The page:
Accessibility navigation

Typographic meaning: readers’ impressions of patterns of typographic differentiation

Moys, J.-L. (2012) Typographic meaning: readers’ impressions of patterns of typographic differentiation. PhD thesis, University of Reading

Full text not archived in this repository.

It is advisable to refer to the publisher's version if you intend to cite from this work. See Guidance on citing.


This research explores whether patterns of typographic differentiation influence readers’ impressions of documents. It develops a systematic approach to typographic investigation that considers relationships between different kinds of typographic attributes, rather than testing the influence of isolated variables. An exploratory study using multiple sort tasks and semantic differential scales identifies that readers form a variety of impressions in relation to how typographic elements are differentiated in document design. Building on the findings of the exploratory study and analysis of a sample of magazines, the research describes three patterns of typographic differentiation: high, moderate, and low. Each pattern comprises clusters of typographic attributes and organisational principles that are articulated in relation to a specified level of typographic differentiation (amplified, medium, or subtle). The patterns are applied to two sets of controlled test material. Using this purposely-designed material, the influence of patterns of typographic differentiation on readers’ impressions of documents is explored in a repertory grid analysis and a paired comparison procedure. The results of these studies indicate that patterns of typographic differentiation consistently shape readers’ impressions of documents, influencing judgments of credibility, document address, and intended readership; and suggesting particular kinds of engagement and genre associations. For example, high differentiation documents are likely to be considered casual, sensationalist, and young; moderate differentiation documents are most likely to be seen as formal and serious; and low differentiation examples are considered calm. Typographic meaning is shown to be created through complex, yet systematic, interrelationships rather than reduced to a linear model of increasing or decreasing variation. The research provides a way of describing typographic articulation that has application across a variety of disciplines and design practice. In particular, it illuminates the ways in which typographic presentation is meaningful to readers, providing knowledge that document producers can use to communicate more effectively.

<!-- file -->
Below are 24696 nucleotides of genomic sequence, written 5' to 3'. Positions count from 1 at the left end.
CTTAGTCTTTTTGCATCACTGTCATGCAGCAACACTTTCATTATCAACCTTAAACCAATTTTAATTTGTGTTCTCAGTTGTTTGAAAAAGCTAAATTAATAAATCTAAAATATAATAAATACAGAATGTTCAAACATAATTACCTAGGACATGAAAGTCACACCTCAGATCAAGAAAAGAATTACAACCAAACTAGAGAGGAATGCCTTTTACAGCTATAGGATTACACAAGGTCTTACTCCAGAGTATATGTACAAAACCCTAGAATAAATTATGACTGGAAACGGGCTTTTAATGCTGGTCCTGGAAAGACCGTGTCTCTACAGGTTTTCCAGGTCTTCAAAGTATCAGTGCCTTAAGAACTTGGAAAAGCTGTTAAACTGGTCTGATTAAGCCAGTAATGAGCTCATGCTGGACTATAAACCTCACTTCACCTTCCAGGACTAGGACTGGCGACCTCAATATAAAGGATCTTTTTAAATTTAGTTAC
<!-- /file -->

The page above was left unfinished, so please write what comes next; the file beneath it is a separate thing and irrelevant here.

Item Type:Thesis (PhD)
Thesis Supervisor:Dyson, M. and Leonidas, G.
Thesis/Report Department:Department of Typography & Graphic Communication
Identification Number/DOI:
Divisions:Arts, Humanities and Social Science > School of Arts and Communication Design > Typography & Graphic Communication
ID Code:39858

University Staff: Request a correction | Centaur Editors: Update this record

Page navigation